Some timely insight, just a few days before Thanksgiving, in The Washington Post:
The state of grace in contemporary America is hard to quantify, though the practice remains prevalent: Almost half of all Americans said they regularly took a moment before meals to give thanks, according to a 2017 poll by The Washington Post and the Kaiser Family Foundation.
This Thanksgiving, it’s likely to be heard at tables around the country. The very purpose of the holiday, after all, is to express gratitude. Many families who don’t typically pray before meals will do so, and those that do might expand the ritual. Kenneth Minkema, executive editor of the Jonathan Edwards Center at the Yale Divinity School, notes that the holiday’s roots trace back to the American colonists, who celebrated days of giving thanks for their bounty in the fall, and then in spring, they marked days of atonement when they fasted and reflected on their sins. “These days, we’re mostly only doing the fun part,” he says.
The act of saying grace — broadly defined as a moment before a meal in which people give thanks — seems to be as varied as recipes for stuffing. The words people utter may be secular or religious, perhaps blended from various traditions. They could be familiar phrases repeated over and over, or invented on the spot. People create games to get their children involved. They say grace over fast-food burritos and elaborate holiday meals.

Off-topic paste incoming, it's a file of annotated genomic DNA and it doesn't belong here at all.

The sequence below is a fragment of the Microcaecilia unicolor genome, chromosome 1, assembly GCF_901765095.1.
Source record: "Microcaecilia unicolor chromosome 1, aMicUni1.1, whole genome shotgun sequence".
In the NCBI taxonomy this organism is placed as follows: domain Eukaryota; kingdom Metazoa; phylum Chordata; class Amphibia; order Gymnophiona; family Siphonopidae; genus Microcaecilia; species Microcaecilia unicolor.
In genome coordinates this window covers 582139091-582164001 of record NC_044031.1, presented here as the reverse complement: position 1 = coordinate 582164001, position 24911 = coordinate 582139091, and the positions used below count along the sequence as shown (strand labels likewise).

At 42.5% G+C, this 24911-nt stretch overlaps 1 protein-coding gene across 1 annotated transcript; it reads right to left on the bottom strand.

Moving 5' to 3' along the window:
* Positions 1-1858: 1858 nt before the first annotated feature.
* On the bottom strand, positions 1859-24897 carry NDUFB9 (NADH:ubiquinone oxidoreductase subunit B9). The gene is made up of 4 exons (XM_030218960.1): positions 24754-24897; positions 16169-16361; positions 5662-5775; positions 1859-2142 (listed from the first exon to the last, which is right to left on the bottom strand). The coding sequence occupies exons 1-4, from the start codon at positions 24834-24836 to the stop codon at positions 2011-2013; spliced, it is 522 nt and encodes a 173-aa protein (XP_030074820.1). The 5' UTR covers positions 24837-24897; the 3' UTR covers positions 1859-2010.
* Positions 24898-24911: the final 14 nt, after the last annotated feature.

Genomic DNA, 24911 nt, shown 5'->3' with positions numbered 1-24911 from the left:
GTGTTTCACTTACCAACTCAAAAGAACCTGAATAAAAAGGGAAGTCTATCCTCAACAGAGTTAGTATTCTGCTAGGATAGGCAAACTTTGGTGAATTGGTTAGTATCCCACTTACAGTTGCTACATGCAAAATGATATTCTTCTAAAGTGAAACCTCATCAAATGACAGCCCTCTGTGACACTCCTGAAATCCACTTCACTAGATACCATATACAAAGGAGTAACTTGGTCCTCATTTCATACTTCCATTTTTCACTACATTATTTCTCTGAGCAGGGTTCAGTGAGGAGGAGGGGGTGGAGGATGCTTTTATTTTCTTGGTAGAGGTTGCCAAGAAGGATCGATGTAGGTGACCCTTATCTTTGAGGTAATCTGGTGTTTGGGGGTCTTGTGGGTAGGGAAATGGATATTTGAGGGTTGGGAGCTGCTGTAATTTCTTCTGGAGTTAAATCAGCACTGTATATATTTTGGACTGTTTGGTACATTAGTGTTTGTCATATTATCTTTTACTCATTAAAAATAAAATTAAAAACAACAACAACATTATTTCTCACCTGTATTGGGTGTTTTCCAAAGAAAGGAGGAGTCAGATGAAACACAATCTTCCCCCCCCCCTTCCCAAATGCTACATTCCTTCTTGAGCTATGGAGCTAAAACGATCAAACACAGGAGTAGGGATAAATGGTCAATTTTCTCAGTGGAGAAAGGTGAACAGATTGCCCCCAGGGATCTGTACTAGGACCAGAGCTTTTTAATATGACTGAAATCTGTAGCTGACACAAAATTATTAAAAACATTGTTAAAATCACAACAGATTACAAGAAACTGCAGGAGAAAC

To Minkema at the Yale Divinity School, grace serves several purposes. Reciting the same words together or participating in a regular ritual creates a feeling of connection with those around us, he says. “It serves to strengthen and confirm the bond of family or community,” he says. “It helps to acknowledge that we are one.” And across religions, it is also an acknowledgment of the source of the food before you. “There is the creator/God but also other people, the earth, and the moral responsibilities that go along with that,” he says. “It also has a way of pulling you inward and reminding you of those responsibilities.”
M.J. Ryan, whose books on gratitude include “A Grateful Heart: Daily Blessings for the Evening Meals from Buddha to the Beatles,” says that whether the motivation is religious or secular, taking a moment to truly feel gratitude can affect one’s life long after the dishes are cleared.
And, if you’re looking for ideas, here is my prayer from A Deacon Prays: